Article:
History preserved at Kershaw’s depot
The town of Kershaw in South Carolina was the dream of Captain James Virgil Welsh – he studied the region’s needs and concluded a town was needed to serve farmers, miners, lumberman, and turpentine operators.
Welsh’s first step in making his vision a reality came in 1887 when a railroad – the Charleston, Cincinnati, and Chicago – was built from Camden in South Carolina to Marion in North Carolina. Welsh contacted the railroad company and convinced company officials a station built halfway between Lancaster and Camden would be profitable and agreed to give them land for the station and town. In 1888, farmers unloaded the first fertilizer from the train in Kershaw.
In January 1926, the depot was struck by lightning and destroyed by fire. The depot was rebuilt in 1926 by Southern Railway and it’s typical of 20th century depots built throughout the Southeast of the United States. Primarily a passenger station, it also transported cotton and textile products from nearby farms and textile or cotton oil mills. On June 3, 1926, the first passenger coaches left the newly built depot for Charlotte in North Carolina. The last passenger train ran in the 1930s.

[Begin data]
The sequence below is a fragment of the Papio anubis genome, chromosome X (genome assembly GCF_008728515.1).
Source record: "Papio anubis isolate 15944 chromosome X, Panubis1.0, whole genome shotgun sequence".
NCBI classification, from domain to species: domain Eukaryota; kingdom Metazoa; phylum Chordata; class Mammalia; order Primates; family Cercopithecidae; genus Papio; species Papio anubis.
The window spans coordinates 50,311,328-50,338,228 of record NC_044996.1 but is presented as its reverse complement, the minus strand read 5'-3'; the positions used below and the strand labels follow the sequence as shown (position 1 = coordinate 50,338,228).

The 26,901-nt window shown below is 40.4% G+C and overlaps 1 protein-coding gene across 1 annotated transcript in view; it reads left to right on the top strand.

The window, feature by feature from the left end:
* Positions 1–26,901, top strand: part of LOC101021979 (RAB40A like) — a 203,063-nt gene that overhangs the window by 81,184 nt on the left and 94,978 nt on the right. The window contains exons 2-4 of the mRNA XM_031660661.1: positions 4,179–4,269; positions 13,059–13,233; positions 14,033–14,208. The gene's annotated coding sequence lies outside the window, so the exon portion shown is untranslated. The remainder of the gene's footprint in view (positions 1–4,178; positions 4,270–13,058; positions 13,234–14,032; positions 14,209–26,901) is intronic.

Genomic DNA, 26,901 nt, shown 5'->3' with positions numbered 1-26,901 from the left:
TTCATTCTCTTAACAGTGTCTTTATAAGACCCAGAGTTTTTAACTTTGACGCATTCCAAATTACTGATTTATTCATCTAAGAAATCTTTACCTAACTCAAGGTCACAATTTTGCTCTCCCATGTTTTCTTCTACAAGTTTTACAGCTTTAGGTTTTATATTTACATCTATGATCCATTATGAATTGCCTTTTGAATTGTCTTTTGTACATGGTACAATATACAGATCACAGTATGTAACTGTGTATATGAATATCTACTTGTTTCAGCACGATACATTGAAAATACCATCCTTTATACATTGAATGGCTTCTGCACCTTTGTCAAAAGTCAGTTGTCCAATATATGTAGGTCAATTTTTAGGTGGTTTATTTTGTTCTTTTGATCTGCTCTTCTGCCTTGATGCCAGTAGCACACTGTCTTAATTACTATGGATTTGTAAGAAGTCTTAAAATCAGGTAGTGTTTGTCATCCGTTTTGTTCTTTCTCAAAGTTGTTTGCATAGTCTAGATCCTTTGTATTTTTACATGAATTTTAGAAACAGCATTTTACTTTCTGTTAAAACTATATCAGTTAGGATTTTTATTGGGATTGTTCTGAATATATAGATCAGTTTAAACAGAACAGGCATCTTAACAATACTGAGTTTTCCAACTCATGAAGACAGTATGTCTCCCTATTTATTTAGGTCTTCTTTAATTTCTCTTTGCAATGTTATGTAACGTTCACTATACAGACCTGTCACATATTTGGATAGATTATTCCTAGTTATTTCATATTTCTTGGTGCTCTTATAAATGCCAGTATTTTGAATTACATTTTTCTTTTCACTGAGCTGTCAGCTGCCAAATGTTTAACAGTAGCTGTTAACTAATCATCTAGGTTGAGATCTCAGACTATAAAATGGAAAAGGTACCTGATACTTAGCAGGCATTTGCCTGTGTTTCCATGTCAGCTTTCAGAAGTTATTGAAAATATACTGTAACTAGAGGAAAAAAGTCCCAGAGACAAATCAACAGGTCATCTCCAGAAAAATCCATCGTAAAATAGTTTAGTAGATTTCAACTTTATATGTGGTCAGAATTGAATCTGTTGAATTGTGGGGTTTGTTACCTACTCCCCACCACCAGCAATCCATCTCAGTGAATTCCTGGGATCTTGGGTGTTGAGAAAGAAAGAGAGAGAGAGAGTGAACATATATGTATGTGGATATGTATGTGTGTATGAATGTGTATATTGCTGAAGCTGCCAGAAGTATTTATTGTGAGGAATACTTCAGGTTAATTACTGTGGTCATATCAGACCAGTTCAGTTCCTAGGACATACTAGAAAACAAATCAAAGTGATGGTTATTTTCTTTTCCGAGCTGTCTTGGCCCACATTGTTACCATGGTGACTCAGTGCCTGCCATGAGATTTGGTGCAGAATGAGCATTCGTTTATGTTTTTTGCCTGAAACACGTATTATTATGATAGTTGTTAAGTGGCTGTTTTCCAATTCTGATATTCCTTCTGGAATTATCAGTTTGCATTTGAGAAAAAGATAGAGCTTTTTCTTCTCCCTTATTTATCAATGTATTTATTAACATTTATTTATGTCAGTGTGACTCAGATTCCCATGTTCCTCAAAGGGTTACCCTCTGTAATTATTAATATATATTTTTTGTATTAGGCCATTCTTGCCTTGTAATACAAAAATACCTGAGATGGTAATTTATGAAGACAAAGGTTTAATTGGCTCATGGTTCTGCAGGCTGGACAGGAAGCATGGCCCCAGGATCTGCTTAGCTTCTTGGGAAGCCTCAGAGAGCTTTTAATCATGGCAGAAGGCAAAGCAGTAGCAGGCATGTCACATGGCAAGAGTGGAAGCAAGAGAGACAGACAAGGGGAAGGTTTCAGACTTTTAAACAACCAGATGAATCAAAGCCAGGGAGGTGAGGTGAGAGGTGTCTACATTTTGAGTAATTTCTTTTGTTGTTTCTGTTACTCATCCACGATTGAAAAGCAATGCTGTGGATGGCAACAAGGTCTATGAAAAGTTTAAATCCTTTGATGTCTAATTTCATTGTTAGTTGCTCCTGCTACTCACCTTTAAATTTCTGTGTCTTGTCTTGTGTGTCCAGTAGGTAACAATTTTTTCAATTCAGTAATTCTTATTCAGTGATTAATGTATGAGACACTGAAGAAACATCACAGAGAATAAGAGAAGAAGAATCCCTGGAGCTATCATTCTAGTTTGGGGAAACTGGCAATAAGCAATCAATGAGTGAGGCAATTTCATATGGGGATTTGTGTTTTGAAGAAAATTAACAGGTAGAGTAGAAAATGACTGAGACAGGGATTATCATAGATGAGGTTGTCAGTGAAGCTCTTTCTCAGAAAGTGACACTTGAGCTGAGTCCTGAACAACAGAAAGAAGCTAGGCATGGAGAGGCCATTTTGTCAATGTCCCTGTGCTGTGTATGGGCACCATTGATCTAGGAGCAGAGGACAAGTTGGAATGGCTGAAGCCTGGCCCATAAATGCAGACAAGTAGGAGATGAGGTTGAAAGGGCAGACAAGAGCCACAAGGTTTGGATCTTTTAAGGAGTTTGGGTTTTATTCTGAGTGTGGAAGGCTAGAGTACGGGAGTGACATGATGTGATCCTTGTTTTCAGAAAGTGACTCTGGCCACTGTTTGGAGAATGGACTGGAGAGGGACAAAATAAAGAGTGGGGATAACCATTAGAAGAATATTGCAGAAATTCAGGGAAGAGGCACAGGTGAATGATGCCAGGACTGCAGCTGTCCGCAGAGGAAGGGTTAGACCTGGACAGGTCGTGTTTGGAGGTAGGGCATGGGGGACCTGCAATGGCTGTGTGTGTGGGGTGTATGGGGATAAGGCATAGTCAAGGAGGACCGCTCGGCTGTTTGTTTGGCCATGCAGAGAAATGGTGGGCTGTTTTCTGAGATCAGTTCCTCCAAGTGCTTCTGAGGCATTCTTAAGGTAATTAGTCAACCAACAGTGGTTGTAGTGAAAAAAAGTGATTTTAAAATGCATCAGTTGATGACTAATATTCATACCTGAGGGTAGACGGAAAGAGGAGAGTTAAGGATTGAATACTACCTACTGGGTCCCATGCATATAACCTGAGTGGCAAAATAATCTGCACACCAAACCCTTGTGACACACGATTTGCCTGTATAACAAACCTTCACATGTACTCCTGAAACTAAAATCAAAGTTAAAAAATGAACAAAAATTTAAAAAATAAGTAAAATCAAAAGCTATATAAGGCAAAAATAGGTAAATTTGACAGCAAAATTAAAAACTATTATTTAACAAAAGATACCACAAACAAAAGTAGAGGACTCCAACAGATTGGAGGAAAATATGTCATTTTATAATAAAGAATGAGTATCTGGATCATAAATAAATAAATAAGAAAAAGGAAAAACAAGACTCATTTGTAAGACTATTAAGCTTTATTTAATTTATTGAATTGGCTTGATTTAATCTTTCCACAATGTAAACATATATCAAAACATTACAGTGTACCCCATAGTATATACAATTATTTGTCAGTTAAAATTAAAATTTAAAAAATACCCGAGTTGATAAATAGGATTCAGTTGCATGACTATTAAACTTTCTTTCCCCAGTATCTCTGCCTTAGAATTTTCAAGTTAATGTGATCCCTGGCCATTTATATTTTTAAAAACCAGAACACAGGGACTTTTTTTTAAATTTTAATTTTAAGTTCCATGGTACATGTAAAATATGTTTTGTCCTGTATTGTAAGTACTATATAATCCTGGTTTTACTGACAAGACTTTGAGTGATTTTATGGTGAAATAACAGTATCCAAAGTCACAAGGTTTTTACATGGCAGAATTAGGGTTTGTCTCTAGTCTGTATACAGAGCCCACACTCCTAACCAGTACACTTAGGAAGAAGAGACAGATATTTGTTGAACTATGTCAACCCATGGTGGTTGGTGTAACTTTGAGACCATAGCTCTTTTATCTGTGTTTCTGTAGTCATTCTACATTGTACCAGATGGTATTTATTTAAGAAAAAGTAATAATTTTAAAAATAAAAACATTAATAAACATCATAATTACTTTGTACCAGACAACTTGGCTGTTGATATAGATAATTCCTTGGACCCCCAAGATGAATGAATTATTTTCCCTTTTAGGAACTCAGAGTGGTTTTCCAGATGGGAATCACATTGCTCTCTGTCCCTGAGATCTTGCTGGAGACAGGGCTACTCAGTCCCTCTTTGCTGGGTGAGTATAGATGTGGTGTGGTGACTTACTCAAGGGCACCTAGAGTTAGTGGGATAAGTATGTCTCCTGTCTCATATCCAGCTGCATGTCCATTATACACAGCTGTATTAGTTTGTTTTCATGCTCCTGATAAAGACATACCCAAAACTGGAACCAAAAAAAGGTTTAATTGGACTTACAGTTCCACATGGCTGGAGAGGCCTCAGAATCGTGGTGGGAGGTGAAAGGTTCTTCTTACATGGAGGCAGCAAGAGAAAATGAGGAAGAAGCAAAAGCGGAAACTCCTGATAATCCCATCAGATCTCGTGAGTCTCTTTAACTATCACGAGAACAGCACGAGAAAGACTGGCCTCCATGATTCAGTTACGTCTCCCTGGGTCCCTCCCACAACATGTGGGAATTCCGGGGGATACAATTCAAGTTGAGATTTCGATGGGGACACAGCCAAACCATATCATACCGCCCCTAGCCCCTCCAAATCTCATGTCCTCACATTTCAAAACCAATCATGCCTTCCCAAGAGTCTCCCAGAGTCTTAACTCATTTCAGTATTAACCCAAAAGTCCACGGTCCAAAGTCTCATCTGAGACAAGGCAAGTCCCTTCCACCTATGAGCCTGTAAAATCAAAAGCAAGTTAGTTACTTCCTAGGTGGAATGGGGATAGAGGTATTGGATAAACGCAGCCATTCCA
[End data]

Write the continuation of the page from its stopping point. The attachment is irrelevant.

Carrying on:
In 2010, the Haile Gold Mine purchased the train depot, which at the time was being used by a local florist ready to retire. The depot was scheduled to be torn down and disassembled to sell the interior wood. Instead, the operation had the vision to renovate the depot, keeping as much of the original structure as possible, only replacing the windows and lighting fixtures.
Today the depot is used by our Haile Gold Mine as a meeting space and it’s open to the public as a Kershaw historical museum. The museum is full of items donated by the town’s residents and items found at the Haile Gold Mine Site.